If a group has greater diversity, ideas can easily enter the network (Windahl et al. 2009). Also, a number of ranks may exist within a team, with some “voices carrying more authority than the others” (Chandler 1994) and the issues raised by such voices will hold greater importance and influence others’ views. For example, when an author works with a larger project team based in a different location, the project team might make decisions about the documentation without consulting the author.

Therefore, in a global team, it is extremely important to clarify the authority and responsibility of each team member and group towards specific tasks. The author must clearly know who is responsible for providing reliable source information, review feedback, and signing-off documents. It can also be helpful to appoint local coordinators who can mediate and clarify disagreements, for example, to clarify review feedback in situations where multiple reviewers provide contradicting feedback to the author.

Likewise, the role of the author must also be clarified to the rest of the project team, with the author being responsible for key decisions surrounding the design and development of the documentation, while the project team can still contribute towards the documentation.


When communicating with team members in a geographically distributed global team, authors cannot read “gestures and nonverbal nuances, cues about social influence, symbolic content, and contextual cues” (Massey et al. 2001), which make it difficult for them to integrate with and establish constructive working relationships with their project teams. Authors must therefore recognise the uniqueness of global teams and streamline communications based on specific characteristics of the team, the nature of communication, and the team dynamics.

In a global team, although authors commonly use computer-mediated communication such as email to coordinate with team members, such lean media can often lead to miscommunication and misinterpretation. Communication in such teams is a social process where the meanings of messages are not static but constructed based on the attitudes, beliefs, and experiences of individuals, who form part of a social network. Authors can communicate and collaborate effectively only when they are well-connected and integrated with their project team, and the team members trust and respect each other’s views.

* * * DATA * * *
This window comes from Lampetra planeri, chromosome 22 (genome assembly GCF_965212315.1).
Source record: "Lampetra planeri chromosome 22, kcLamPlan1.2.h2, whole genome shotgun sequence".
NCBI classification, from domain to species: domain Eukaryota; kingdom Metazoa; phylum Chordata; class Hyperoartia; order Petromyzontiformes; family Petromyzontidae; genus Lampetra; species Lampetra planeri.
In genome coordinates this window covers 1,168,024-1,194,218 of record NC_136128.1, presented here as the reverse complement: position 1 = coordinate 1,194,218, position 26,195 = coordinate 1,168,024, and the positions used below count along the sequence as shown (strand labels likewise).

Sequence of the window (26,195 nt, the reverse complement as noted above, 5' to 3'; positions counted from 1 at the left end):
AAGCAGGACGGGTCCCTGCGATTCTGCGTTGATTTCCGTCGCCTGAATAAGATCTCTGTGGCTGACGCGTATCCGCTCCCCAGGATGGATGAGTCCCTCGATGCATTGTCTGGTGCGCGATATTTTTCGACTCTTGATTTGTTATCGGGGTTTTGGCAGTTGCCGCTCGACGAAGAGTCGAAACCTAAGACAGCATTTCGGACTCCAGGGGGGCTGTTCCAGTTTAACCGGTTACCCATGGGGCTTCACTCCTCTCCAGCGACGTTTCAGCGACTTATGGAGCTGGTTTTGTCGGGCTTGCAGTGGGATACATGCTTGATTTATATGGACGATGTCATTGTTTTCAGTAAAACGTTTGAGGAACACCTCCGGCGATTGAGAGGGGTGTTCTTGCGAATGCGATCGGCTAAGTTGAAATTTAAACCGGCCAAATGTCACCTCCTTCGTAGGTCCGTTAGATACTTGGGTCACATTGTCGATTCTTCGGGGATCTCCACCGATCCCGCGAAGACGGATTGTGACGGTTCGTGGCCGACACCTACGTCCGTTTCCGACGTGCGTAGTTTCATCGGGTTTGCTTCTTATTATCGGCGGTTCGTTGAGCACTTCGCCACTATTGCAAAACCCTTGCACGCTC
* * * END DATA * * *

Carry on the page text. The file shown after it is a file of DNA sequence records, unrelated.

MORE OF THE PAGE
References and further reading

Blomqvist, Kirsimarja, and Henttonen, Kaisa. (2005). ‘Managing distance in a global virtual team: the evolution of trust through technology-mediated relational communication’. In: Strategic Change 14: 107–119.

Buchanan, David, and Huczynski, Andrzej. (2004). Organizational Behaviour, 5th edition, Prentice Hall.

Chandler, Daniel. (1994). The Transmission Model of Communication. [Online]. Last accessed on 03 March 2023, at: http://www.aber.ac.uk/media/Documents/short/trans.html.

Chudoba, Katherine M., and Maznevski, Martha L. (2000). ‘Bridging Space Over Time: Global Virtual Team Dynamics and Effectiveness’, In: Organization Science, Vol. 11, No. 5 (Sep. – Oct., 2000), pp. 473-492.

Hackos, J. T. (1994). Managing Your Documentation Projects, John Wiley & Sons, Inc.

Hart-Davidson, W. (2001). ‘The Core Competencies of Technical Communication’, In: Technical Communication, Vol 48, Number 2.

Jarvenpaa, Sirkka L., and Leidner, Dorothy E. (1999). ‘Communication and Trust in Global Virtual Teams’. In: Organizational Science, Vol. 10, No.6, Special Issue: Communication Processes for Virtual Organizations (Nov.– Dec., 1999), pp. 791-815.

Massey, Anne P., Montoya-Weiss, Mitzi M., and Song, Michael. (2001). ‘Getting It Together: Temporal Coordination and Conflict Management in Global Virtual Teams’. In: The Academy of Management Journal, Vol. 44, No. 6, pp. 1251-1262.

McGee, Lynn. (2000). ‘Communication Channels used by Technical Writers Throughout the Documentation Process’. In: Technical Communication, Feb 2000, 47, 1, ProQuest Education Journals pp. 35-50.

Windahl, Sven, Signitzer, Benno H., and Olson, Jean T. (2009). Using Communication Theory – An Introduction to Planned Communication, 2nd edition, SAGE Publications Ltd.